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Meeting a global demand - why Troy has expanded to become Ireland's largest studio

Siún Ní Raghallaigh on how the Limerick-based studio is adapting in an evolving TV and film landscape.

Image: Jonathan Hession/Syfy

TROY STUDIOS HAS expanded to become Ireland’s largest studio amid an increase in global production demand due to video on demand and streaming services.

Earlier this week the Limerick-based studio announced the completion of its fourth stage – which has provided an additional 33,000 sq ft to the studios – and a specialist stage for blue and green screen work.

Siún Ní Raghallaigh, the chief executive of Troy Studios told Fora, that “there’s a lot of demand for production studios globally. There’s been a change in the market place with the VOD or streamers.”

The €13 million investment in the studio now brings the production space to over 103,000 square feet. 

Troy is adapting to an evolving production landscape that has seen Netflix, Amazon, Apple TV and Disney+ burst onto the scene, in search of space as they create drama series and movies for their services.

The studios previously hosted the production NBC Universals’ science fiction series Nightflyers. It has also been reported that Apple is producing a new $45 million science fiction film for its streaming services at the studios.

“You have Netflix, Amazon, Apple and Disney but you have other services that are starting up now that will be like a streaming service but carrying advertising, so companies like NBC will be doing that,” she said.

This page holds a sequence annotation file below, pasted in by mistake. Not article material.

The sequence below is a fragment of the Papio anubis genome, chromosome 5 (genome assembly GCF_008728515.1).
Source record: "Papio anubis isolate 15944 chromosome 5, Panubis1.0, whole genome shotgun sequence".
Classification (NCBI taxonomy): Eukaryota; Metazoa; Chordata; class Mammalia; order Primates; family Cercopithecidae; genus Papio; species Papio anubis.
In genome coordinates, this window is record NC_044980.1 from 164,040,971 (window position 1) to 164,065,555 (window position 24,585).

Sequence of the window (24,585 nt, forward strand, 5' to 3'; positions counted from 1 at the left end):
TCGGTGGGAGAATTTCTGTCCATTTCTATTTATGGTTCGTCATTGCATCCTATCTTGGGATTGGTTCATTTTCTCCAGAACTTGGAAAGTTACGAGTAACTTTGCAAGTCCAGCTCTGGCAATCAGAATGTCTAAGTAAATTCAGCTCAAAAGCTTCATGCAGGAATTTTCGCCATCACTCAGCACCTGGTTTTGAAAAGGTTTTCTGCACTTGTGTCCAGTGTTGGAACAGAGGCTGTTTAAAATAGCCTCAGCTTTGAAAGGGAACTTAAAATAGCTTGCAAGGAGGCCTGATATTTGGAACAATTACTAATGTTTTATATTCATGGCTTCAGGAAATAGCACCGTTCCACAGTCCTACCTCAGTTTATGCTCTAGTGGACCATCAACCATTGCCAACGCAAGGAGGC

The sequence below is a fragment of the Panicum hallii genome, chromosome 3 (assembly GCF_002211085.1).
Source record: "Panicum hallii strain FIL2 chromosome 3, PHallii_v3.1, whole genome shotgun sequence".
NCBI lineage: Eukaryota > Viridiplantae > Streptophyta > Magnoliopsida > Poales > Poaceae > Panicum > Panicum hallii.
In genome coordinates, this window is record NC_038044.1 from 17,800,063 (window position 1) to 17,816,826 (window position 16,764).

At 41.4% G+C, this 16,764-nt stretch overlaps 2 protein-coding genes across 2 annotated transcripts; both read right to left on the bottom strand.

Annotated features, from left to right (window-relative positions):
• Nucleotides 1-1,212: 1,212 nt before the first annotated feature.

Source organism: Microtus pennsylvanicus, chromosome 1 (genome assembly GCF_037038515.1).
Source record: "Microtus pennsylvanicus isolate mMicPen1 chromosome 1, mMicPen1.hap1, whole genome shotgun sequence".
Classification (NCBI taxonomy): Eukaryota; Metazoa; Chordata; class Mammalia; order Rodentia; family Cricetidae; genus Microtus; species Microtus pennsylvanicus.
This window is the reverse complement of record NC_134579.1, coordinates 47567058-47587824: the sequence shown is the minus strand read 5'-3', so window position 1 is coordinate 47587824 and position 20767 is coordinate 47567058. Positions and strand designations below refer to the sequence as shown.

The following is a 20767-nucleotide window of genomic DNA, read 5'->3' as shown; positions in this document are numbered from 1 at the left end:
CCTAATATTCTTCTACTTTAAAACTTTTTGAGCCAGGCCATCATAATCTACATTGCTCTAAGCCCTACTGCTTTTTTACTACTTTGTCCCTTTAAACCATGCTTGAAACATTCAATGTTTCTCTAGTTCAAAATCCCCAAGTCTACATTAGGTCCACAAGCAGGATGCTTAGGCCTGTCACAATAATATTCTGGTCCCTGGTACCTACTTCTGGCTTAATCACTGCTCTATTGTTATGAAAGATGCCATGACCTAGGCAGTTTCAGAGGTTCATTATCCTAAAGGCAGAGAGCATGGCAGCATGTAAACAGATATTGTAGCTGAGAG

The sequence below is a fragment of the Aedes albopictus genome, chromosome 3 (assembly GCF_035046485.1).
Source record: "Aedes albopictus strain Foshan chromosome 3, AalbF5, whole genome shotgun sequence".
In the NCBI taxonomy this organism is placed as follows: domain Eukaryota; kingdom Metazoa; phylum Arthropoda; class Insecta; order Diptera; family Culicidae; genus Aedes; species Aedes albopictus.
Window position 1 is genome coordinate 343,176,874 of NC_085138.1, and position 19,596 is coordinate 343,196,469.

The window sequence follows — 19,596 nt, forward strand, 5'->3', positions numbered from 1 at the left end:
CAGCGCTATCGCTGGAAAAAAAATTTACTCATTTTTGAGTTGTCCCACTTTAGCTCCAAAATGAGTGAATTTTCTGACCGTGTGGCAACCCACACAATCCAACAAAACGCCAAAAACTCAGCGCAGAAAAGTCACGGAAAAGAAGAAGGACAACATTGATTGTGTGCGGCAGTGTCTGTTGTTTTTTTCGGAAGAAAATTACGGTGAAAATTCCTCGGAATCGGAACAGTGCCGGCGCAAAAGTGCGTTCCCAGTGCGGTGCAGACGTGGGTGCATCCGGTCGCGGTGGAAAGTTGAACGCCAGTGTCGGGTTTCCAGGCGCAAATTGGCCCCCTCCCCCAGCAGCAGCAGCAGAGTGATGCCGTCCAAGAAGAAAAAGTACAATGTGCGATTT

NBCUniversal’s new streaming service, Peacock, will roll out in the US in April and intends to be ad and subscription-supported.

Troy Studios isn’t turning its back on the traditional forms of production. Ní Raghallaigh said the fourth stage means that multiple productions can use the studio at the same time now, giving them more options.

“We can have one large project in there or we can have a couple of smaller projects. It’s set up for any configuration” she said.

Troy Fourth Sound Stage 0008 Siún Ní Raghallaigh and chairman Joe Devine Source: True Media

Local Economy

She added that the value a production adds to the local economy is large and the current production that’s using the space employing an excess of 500 people. The studio is aiming to increase the number of people involved at a local level.

“We are very involved with ensuring the crew base in Limerick continues to grow and we have a great collaboration with the Limerick School of Art and Design (LSAD), LIT, the University of Limerick and of course with SOLAS and the educational training boards,” she said.

“Departments like costume have been very successful with intakes from LSAD, and model making as well,” she added. 

When it comes to the Exchequer, she said one production brought in €53 million to the local economy from buying timber to build a set to paying for accommodation, transport and meals.

“I think that’s why this is important as an industry, it’s not just about what we bring in terms of foreign direct investment, but it’s the impact it has on the whole ecosystem of the industry and economy,” she added.

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Written by Laura Roddy and posted on Fora.ie

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